Dell had already confirmed that the 13.4-inch Adamo ultraportable was merely the start of a new high-end series of luxury computers, but signs of what's likely to be the next model - the Dell Adamo 9 - have already been spotted. As we said at the time, the main question is whether Dell make what's presumably a 9-inch ultraportable into another Atom-based netbook, picks a more mainstream processor as you might find in the Sony VAIO TT, or takes another route. Coincidentally, VIA announced their 1080p-capable Surfboard C855 reference design today, something that could well supply Dell's "another route".
Based on a VIA C7-M processor running at 1.6GHz, together with a Chrome9 graphics chipset capable of 1080p and hardware H.264, MPEG-2/4, VC-1 and WMV9 decoding, the Surfboard C855 is intended for the new breed of HD netbooks. That would certainly be a way for Dell to differentiate the Adamo 9 from their existing Inspiron Mini ranges, which use Intel Atom processors and top out at 720p playback maximum, together with offering the sort of battery life buyers have come to expect from netbook-sized devices. The Surfboard C855 is even compatible with the few confirmed Adamo 9 features we know about: the optional HSPA and GPS; it also has WiFi and Bluetooth as you'd expect.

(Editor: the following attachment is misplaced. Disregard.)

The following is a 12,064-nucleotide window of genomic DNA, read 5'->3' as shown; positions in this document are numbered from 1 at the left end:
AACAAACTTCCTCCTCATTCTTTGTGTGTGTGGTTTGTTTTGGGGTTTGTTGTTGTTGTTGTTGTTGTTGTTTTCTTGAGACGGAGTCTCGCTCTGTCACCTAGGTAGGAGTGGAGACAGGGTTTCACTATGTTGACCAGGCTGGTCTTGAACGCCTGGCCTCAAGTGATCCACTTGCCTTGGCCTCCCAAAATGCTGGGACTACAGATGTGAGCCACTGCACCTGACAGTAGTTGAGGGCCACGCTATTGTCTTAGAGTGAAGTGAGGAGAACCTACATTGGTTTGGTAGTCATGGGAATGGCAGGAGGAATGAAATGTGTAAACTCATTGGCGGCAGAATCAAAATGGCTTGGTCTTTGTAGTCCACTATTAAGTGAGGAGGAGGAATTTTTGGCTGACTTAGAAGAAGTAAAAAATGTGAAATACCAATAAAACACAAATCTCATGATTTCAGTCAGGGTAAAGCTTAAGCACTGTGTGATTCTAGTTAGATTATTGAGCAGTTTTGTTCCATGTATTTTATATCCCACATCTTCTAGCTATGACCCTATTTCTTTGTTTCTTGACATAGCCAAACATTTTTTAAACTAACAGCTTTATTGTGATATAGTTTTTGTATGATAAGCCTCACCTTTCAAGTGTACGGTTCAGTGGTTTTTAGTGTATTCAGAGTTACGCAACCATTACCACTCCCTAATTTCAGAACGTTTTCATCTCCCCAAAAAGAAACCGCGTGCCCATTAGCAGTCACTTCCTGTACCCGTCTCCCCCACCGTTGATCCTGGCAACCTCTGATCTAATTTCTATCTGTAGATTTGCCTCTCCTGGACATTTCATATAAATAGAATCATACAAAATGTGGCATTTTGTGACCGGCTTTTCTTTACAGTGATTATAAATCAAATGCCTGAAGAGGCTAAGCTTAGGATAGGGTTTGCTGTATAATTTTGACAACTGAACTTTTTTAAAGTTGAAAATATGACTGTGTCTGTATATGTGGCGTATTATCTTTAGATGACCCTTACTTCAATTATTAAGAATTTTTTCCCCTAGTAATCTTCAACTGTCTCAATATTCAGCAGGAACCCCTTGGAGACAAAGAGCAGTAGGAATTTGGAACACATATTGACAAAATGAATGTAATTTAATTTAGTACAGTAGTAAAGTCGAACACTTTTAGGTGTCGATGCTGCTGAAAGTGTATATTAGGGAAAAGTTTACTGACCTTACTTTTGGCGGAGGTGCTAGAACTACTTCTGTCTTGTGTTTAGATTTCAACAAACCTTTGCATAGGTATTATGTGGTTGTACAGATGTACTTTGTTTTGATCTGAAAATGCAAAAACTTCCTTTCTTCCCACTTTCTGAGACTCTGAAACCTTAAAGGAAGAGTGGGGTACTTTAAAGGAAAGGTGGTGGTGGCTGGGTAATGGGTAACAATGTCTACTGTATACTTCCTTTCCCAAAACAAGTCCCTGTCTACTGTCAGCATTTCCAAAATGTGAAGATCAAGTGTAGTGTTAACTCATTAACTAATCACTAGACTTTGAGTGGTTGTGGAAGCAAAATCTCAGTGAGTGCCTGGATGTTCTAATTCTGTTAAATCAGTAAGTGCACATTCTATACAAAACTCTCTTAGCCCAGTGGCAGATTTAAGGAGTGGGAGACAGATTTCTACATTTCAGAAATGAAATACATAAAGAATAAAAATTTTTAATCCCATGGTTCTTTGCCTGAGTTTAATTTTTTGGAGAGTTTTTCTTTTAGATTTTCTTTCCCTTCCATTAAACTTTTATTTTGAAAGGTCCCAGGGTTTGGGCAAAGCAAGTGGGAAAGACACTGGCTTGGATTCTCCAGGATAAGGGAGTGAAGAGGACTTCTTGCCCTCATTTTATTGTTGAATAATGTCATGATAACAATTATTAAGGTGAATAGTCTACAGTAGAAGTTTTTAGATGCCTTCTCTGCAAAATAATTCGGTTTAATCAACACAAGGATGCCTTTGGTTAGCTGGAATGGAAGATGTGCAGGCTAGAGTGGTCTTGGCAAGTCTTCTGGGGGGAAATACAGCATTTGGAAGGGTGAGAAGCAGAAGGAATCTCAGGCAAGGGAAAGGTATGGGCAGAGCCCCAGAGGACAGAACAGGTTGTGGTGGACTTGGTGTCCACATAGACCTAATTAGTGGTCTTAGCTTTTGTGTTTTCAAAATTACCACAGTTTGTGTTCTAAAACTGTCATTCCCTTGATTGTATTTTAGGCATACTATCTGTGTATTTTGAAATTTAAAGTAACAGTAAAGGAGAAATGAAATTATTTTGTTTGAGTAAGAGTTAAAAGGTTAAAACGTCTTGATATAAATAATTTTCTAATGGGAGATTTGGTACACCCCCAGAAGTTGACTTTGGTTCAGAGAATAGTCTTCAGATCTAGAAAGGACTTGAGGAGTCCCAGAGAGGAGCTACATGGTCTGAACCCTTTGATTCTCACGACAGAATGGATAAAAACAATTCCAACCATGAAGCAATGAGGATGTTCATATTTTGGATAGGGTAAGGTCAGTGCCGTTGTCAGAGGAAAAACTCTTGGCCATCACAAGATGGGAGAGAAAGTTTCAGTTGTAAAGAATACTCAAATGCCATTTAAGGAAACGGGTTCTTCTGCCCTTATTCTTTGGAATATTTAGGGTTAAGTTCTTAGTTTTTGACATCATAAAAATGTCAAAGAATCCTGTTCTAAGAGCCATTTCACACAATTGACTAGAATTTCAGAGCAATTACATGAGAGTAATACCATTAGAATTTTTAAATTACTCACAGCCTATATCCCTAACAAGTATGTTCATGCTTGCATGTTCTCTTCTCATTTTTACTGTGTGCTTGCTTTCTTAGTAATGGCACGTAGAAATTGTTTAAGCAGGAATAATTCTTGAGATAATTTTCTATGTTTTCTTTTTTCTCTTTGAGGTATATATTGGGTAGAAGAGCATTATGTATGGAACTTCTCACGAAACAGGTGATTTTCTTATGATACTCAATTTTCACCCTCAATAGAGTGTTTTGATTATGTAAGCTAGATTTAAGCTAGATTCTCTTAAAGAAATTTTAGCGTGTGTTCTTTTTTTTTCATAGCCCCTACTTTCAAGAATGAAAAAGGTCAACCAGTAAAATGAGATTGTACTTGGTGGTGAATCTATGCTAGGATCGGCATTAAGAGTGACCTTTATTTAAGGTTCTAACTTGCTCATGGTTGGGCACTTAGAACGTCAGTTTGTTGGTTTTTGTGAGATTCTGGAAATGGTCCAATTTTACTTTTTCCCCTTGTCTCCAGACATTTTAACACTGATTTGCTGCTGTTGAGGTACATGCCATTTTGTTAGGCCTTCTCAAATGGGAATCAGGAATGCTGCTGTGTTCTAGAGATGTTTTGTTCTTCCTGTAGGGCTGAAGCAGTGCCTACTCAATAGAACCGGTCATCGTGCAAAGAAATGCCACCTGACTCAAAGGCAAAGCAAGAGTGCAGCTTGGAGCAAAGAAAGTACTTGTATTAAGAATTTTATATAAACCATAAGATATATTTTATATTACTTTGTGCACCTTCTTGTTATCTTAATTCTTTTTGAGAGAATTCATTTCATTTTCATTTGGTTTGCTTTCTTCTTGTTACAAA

It would certainly be a tempting prospect to consumers: internal displays at up to 1366 x 768 and external displays at up to 1920 x 1440, from an ultracompact, luxury-design netbook. Something to take on the ASUS Eee PC 1008HA Shell, certainly. Of course, it would require Dell to step away from Intel and take up with their rival VIA, but the possibility of a single-vendor 1080p Full-HD capable platform (something Intel's own GN40 doesn't offer, and for which the Atom/Ion combination demands balancing Intel and NVIDIA relationships) might be enough of a draw.